Families Relocated From D.C. General Report Mold, Rats

The D.C. government has moved nearly 1,000 families from homeless shelters to permanent housing, but some relocated residents say that with mold, rats and roaches in their current apartments, they would have been better off staying at D.C. General.

Residents of a building in Northeast D.C. where three families use rapid re-housing subsidies say their apartments are infested with mold that's making their children sick.

Keisha McDonald and her three children lived in the homeless shelter at D.C. General and were overjoyed to be placed by the District into an apartment of their own. But McDonald soon saw the apartment was no place for children.

"We had rats, the rats were eating out of the cabinets. We had bed bugs here, we have a lot of mold here," she said.

"The kids have so much mold in their systems that the doctor can detect it in their blood," McDonald said, noting her children have asthma and have had bronchitis since moving in.

Resident Candice Reaves, whose family lives in a neighboring apartment, said her children also are suffering from the mold -- which instantly can be smelled upon walking into the apartments.

Reaves' young daughter was hospitalized with pneumonia after moving into the apartment.

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"I feel awful because I'm just stuck in this predicament," Reaves said, saying she works but doesn't earn enough to pay market-rate rent.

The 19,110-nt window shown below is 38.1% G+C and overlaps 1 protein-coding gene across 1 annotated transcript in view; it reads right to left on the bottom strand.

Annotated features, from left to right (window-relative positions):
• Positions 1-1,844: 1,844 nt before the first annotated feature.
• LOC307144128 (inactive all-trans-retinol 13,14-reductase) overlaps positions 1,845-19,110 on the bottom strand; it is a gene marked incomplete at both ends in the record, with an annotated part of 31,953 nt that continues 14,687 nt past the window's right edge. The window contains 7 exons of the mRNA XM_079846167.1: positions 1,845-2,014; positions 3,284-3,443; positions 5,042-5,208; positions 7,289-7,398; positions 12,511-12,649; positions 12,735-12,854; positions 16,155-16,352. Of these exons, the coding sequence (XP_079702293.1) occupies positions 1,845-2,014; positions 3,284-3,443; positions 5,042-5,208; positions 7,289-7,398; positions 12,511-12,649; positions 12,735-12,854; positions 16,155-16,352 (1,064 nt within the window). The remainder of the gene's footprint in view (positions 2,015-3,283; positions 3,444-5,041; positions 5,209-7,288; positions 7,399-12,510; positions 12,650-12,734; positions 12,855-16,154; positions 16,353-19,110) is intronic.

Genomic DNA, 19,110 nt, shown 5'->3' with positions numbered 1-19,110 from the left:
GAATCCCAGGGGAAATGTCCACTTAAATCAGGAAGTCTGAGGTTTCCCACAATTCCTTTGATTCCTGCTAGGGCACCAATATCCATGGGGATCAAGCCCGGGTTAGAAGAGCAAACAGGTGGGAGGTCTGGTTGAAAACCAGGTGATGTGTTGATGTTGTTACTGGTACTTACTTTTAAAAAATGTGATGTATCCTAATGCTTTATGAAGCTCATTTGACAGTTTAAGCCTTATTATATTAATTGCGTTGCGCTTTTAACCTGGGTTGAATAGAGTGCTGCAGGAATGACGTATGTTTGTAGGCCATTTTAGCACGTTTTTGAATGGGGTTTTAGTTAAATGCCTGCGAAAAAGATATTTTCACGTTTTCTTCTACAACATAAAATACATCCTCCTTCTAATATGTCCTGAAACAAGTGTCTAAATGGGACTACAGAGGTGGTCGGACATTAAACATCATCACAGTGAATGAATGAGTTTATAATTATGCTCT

Indoor exposure to mold can cause healthy people to cough and wheeze, and can exacerbate the symptoms of people with asthma, according to the Centers for Disease Control and Prevention.

McDonald said her family's living space at D.C. General was cramped but at least there were no rats, roaches or mold, and they had dependable heat and air conditioning.

The D.C. Department of Human Services told News4 the property owner is complying with a request to have the property inspected for mold within the next five days, and will perform any necessary maintenance. All rapid re-housing units must meet D.C. inspection standards, the department said.

When the mothers were informed their apartments would be inspected, they were not hopeful. They said they had heard before that things would get better for their families.

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